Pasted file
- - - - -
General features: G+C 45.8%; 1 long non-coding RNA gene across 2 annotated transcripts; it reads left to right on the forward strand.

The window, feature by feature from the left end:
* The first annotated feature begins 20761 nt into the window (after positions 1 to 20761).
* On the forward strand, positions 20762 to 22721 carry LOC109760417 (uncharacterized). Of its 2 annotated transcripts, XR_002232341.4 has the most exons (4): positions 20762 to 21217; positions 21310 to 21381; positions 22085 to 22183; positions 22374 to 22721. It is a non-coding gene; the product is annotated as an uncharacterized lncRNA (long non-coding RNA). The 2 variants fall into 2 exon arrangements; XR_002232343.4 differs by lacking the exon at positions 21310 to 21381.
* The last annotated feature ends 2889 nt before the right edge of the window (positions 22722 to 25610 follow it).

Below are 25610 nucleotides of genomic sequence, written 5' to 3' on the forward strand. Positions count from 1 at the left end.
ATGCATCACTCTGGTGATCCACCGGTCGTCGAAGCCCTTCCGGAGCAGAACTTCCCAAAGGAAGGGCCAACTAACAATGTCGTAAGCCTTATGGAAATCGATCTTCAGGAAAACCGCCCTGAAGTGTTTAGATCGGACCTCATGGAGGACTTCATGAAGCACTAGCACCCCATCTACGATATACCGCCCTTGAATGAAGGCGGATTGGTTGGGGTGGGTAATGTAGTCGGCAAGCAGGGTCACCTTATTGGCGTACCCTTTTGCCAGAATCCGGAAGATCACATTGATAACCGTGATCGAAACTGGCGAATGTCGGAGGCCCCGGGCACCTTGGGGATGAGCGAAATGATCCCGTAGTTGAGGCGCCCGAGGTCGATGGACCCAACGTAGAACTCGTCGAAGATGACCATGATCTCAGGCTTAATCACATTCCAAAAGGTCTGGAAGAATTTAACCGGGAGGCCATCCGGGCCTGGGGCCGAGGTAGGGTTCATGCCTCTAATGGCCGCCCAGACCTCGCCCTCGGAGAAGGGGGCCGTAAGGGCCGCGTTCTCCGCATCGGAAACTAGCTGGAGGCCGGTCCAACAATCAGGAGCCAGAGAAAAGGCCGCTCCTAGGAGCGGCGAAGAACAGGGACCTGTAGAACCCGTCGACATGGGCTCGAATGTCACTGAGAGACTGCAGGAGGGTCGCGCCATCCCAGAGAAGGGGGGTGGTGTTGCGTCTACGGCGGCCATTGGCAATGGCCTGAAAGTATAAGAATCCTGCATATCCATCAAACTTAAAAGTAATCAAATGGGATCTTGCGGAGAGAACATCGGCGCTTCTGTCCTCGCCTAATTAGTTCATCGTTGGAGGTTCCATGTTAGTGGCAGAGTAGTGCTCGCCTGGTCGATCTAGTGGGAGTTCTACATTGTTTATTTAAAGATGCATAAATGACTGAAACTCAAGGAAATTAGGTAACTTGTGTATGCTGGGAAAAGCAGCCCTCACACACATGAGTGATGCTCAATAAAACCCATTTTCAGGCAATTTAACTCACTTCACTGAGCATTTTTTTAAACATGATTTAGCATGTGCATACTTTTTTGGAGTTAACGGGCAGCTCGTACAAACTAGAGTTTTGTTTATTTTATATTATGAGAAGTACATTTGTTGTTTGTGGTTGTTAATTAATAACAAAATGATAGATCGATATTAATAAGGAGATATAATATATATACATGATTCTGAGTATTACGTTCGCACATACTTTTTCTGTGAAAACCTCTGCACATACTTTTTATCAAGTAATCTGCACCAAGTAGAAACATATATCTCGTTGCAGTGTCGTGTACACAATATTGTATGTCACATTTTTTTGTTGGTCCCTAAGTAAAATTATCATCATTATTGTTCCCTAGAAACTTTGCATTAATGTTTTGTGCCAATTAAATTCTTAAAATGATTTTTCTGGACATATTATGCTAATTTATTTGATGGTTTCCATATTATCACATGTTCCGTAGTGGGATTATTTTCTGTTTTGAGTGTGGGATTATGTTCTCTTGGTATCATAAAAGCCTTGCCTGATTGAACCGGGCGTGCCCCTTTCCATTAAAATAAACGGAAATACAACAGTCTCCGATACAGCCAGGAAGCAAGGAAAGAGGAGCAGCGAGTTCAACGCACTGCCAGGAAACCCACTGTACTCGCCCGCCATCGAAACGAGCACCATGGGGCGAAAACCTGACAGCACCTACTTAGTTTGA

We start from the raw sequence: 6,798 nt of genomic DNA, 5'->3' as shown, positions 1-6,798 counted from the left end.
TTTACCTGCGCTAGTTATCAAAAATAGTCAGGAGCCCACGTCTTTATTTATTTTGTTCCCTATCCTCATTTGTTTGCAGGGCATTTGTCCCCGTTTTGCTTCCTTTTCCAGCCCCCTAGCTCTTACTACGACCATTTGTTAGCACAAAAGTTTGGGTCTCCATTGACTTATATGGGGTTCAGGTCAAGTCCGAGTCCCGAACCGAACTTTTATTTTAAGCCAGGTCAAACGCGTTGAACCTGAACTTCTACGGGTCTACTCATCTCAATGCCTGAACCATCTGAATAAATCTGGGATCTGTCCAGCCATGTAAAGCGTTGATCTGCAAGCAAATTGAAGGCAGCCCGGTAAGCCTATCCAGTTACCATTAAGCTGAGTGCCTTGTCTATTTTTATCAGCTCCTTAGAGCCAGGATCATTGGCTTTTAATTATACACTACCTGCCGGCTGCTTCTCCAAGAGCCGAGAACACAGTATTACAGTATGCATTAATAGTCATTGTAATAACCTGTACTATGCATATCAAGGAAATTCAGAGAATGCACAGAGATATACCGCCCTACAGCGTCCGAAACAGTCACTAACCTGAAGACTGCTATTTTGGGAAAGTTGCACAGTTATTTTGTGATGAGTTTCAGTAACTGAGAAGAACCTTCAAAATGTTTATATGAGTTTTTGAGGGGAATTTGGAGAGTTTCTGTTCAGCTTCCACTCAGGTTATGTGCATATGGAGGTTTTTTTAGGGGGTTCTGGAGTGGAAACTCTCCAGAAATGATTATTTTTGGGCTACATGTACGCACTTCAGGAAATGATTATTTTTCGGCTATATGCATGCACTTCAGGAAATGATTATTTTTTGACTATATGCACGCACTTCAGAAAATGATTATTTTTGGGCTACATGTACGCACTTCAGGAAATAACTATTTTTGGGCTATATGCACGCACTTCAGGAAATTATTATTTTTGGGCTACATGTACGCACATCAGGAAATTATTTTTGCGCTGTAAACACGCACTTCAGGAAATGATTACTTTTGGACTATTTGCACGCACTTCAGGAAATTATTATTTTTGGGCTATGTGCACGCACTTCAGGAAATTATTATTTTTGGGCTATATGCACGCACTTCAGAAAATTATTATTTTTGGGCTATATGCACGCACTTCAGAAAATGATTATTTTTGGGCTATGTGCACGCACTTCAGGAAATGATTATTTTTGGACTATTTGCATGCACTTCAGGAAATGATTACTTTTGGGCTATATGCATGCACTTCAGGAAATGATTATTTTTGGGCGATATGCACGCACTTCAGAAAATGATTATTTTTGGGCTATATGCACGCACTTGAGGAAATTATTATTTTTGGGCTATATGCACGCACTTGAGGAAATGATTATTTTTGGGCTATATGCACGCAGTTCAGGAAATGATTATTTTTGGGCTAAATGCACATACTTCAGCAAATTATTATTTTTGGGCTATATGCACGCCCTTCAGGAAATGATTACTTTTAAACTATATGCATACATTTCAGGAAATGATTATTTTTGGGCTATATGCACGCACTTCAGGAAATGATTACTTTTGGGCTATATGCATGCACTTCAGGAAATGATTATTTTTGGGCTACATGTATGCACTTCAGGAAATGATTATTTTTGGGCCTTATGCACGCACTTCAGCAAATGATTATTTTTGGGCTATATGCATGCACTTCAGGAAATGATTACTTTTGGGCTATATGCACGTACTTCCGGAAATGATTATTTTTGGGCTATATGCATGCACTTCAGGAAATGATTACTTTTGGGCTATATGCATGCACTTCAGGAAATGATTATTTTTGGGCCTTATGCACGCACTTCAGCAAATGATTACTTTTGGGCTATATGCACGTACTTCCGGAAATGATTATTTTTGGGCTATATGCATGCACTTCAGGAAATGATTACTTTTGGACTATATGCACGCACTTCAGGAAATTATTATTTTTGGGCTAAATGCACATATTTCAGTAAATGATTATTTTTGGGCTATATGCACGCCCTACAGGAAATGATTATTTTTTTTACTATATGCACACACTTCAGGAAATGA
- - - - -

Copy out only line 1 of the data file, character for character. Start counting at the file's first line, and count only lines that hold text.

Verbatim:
General features: G+C 45.8%; 1 long non-coding RNA gene across 2 annotated transcripts; it reads left to right on the forward strand.